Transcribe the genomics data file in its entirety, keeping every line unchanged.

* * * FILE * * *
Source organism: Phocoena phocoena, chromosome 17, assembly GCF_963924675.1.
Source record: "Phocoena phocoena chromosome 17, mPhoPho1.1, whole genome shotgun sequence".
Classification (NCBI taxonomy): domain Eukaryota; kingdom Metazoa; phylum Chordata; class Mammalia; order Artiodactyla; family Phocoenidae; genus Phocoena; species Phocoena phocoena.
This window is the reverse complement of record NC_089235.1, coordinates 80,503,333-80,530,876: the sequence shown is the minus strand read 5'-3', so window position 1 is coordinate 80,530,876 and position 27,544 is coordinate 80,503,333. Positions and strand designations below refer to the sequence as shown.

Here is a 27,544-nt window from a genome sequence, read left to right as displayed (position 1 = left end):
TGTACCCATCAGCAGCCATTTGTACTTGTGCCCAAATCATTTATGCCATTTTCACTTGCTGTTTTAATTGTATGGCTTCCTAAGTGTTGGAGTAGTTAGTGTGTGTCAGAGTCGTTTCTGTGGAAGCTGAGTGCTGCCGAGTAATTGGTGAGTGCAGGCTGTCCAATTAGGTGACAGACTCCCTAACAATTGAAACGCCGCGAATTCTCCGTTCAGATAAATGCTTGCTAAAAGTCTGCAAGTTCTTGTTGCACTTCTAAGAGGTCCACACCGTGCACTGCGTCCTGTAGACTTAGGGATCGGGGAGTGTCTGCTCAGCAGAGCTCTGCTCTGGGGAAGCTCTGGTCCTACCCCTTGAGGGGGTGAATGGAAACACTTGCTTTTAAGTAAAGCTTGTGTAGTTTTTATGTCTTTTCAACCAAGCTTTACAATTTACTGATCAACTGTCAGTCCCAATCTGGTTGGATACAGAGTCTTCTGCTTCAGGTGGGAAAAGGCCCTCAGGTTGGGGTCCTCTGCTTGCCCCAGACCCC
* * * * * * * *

Source organism: Phocoena phocoena, chromosome 17, assembly GCF_963924675.1.
Source record: "Phocoena phocoena chromosome 17, mPhoPho1.1, whole genome shotgun sequence".
Classification (NCBI taxonomy): domain Eukaryota; kingdom Metazoa; phylum Chordata; class Mammalia; order Artiodactyla; family Phocoenidae; genus Phocoena; species Phocoena phocoena.
This window is the reverse complement of record NC_089235.1, coordinates 80,503,333-80,530,876: the sequence shown is the minus strand read 5'-3', so window position 1 is coordinate 80,530,876 and position 27,544 is coordinate 80,503,333. Positions and strand designations below refer to the sequence as shown.

Here is a 27,544-nt window from a genome sequence, read left to right as displayed (position 1 = left end):
TGTACCCATCAGCAGCCATTTGTACTTGTGCCCAAATCATTTATGCCATTTTCACTTGCTGTTTTAATTGTATGGCTTCCTAAGTGTTGGAGTAGTTAGTGTGTGTCAGAGTCGTTTCTGTGGAAGCTGAGTGCTGCCGAGTAATTGGTGAGTGCAGGCTGTCCAATTAGGTGACAGACTCCCTAACAATTGAAACGCCGCGAATTCTCCGTTCAGATAAATGCTTGCTAAAAGTCTGCAAGTTCTTGTTGCACTTCTAAGAGGTCCACACCGTGCACTGCGTCCTGTAGACTTAGGGATCGGGGAGTGTCTGCTCAGCAGAGCTCTGCTCTGGGGAAGCTCTGGTCCTACCCCTTGAGGGGGTGAATGGAAACACTTGCTTTTAAGTAAAGCTTGTGTAGTTTTTATGTCTTTTCAACCAAGCTTTACAATTTACTGATCAACTGTCAGTCCCAATCTGGTTGGATACAGAGTCTTCTGCTTCAGGTGGGAAAAGGCCCTCAGGTTGGGGTCCTCTGCTTGCCCCAGACCCC